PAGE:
While the game card is located on the lower left in both models, the New Nintendo 2DS XL fortunately adds a cover, which mitigates the risk of accidentally ejecting a cartridge during gameplay. Additionally, the microSD card slot can be found under the cover of the New Nintendo 2DS XL. In order to change memory card in the New Nintendo 3DS XL, you need to unscrew the back panel, so the change is definitely welcome.

As for the screens themselves, the brightness has been upped a notch on the New Nintendo 2DS XL. This can cause problems when playing back in natural light, but on top of that, the picture quality has increased vibrancy.

Speaker placement and stylus size may be a problem for some, but overall the changes to the New Nintendo 2DS XL make it a better-designed handheld than the New Nintendo 3DS XL.

Winner: New Nintendo 2DS XL

3D: an important but largely unimportant difference

As the name suggests, the New Nintendo 2DS XL lacks the initial differentiator of the 3DS family of systems: 3D. When the 3DS launched in 2011, one of its most intriguing selling points was its stereoscopic 3D (without glasses). However, over the years, interest in 3D has waned. If you ask a long-time 3DS owner how often they turn on 3D when playing their 3DS, there’s a good chance they’ll tell you that they rarely use this feature.

While some games in the 3DS library have been designed for 3D use – such as the first system vendor Super Mario 3D Land – it’s not something that you are likely to use a lot. Turning on 3D to see what a game looks like is one thing, but playing the game for a long enough time with the slider on is another. 3D tends to tire your eyes after a little while.

While the New Nintendo 3DS XL is technically one step ahead of the 2DS XL, the price difference can be worth the sacrifice.

Winner: New Nintendo 3DS XL (technically)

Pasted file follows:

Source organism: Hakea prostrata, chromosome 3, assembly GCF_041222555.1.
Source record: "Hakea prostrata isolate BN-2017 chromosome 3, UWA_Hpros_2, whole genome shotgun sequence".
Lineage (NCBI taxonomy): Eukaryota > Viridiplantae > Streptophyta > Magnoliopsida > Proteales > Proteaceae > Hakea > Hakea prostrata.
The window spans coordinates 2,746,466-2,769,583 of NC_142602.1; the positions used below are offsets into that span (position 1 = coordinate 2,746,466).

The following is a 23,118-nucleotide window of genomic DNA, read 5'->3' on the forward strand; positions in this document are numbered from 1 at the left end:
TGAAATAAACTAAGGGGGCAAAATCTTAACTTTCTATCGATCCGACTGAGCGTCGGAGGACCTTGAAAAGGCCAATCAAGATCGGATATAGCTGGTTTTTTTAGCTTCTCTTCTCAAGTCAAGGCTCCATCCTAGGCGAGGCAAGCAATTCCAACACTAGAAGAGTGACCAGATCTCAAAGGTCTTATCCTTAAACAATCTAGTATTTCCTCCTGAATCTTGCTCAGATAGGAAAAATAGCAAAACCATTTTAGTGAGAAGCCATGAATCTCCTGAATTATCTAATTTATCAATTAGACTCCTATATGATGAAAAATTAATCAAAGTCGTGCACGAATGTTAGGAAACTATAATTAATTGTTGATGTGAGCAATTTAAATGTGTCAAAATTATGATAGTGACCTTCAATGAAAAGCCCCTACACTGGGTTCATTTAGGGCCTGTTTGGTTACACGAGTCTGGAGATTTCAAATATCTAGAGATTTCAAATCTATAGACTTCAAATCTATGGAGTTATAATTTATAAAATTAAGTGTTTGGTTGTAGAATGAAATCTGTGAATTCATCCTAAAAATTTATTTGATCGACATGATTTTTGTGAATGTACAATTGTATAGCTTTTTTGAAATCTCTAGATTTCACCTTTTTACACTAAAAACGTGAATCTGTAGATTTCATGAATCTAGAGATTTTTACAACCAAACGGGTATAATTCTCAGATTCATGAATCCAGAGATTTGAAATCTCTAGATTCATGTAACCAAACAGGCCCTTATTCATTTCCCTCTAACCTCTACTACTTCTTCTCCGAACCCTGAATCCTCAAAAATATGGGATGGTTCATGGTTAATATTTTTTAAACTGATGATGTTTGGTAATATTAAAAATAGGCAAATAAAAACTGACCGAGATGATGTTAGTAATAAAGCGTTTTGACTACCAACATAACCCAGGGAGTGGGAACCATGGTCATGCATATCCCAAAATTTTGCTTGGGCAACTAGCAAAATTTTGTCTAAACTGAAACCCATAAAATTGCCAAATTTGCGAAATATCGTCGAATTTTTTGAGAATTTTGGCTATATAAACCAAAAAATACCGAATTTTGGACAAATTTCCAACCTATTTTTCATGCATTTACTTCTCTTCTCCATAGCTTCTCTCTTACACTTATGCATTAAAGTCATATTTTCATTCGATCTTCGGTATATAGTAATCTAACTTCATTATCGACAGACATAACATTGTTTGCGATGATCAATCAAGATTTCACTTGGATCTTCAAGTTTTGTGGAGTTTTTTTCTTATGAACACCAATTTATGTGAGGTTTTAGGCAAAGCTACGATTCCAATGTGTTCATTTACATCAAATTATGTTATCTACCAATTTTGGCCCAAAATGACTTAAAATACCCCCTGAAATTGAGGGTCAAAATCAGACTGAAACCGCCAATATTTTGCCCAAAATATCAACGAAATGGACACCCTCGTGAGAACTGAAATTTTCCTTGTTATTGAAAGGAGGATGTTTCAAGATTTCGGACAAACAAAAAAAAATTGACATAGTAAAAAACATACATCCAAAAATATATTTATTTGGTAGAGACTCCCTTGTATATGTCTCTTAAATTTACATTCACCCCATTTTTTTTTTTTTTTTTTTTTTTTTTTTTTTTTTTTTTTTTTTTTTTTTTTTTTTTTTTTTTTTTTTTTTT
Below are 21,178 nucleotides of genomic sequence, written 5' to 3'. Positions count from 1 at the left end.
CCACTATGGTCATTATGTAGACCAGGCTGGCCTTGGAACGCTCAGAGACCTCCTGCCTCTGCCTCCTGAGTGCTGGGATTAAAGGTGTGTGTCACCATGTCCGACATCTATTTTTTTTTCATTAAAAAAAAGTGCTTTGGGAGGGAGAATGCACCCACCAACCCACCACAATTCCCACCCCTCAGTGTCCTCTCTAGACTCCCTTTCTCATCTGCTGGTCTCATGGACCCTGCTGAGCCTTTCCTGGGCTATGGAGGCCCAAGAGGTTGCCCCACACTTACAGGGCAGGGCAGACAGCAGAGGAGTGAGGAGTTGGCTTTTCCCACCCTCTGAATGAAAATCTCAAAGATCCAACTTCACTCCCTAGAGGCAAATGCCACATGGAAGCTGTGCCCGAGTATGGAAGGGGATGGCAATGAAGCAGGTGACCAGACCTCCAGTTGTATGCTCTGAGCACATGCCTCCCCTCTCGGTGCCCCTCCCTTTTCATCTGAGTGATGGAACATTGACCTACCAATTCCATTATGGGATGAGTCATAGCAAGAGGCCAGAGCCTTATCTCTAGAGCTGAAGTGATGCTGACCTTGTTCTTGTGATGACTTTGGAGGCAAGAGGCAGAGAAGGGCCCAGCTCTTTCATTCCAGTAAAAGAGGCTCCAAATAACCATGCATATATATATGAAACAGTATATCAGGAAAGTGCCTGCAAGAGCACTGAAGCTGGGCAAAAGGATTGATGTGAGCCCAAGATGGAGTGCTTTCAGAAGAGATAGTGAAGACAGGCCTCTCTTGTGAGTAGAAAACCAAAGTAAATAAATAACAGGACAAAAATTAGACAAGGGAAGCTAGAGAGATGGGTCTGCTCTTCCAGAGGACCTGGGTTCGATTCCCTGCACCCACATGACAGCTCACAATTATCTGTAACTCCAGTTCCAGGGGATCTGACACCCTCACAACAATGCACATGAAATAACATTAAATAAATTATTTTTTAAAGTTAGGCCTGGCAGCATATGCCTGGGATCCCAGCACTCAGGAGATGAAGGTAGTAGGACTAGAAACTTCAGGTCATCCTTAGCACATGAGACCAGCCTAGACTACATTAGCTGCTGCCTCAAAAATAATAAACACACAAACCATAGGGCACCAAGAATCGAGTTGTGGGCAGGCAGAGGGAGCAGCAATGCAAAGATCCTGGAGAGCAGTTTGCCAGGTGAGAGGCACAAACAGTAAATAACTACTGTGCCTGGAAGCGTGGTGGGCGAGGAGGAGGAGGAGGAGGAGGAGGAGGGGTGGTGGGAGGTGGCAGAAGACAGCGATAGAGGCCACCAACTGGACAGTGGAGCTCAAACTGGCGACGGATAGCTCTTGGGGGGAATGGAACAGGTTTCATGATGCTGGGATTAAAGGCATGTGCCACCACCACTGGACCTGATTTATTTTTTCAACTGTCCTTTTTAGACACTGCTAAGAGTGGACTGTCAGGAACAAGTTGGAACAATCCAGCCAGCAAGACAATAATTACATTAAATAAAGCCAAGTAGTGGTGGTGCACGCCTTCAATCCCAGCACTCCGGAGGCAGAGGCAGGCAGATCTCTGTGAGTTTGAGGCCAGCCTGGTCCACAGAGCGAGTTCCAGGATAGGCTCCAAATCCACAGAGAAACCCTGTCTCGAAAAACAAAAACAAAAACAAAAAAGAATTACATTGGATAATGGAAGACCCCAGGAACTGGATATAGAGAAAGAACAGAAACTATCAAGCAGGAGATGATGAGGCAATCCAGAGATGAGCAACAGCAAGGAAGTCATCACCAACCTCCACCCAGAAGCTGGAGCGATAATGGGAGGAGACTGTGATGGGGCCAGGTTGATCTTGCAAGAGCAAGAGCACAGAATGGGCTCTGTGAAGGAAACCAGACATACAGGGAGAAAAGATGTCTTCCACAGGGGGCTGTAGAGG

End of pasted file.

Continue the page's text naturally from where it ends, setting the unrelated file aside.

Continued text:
Performances and games

The Legend of Zelda: A Link Between Worlds

Under the hood, handhelds mirror each other. Both are enhanced by better processors than early 3DS models, meaning every great game in the 3DS library will perform better with either option.

The extensive library of 3DS achievements, including the handful of New Nintendo 3DS XL exclusives (including, Xenoblade Chronicles 3D and The Bond of Isaac: Rebirth), can be played on the New Nintendo 2DS XL without a hitch.

Winner: tie

Pricing and availability

The New Nintendo 3DS XL costs $ 150. Colors have varied since launch, but for now you’ll likely find black, galaxy blue, and red. However, you can buy a refurbished Nintendo 3DS XL for as little as $ 120. If you’re not committed to a brand new version of this system, getting a refurbishment can be a great way to go.

You can find the New Nintendo 2DS XL in the market for $ 120. You can choose between three separate Mario Kart 7 packages (black and turquoise, orange and white, and purple and silver). You also have the option to select several other colors that are not included in a package, including black and teal, white and orange, purple, and a pokeball design.

Currently, you are not looking at a huge price gap between the two. However, take into account that the New Nintendo 2DS XL comes with a power adapter, whereas you need to purchase a charger separately when you pick up the New Nintendo 3DS XL. Chargers can be found for $ 10 or less, but that extends the price difference a bit further.

Winner: New Nintendo 2DS XL

Final verdict

If you’re looking for a dedicated Nintendo handheld, you can’t go wrong with the New Nintendo 2DS XL or the New Nintendo 3DS XL. That said, if we’re forced to choose, we’ll pick the New Nintendo 2DS XL for its new and improved design features.

Winner: The new Nintendo 2DS XL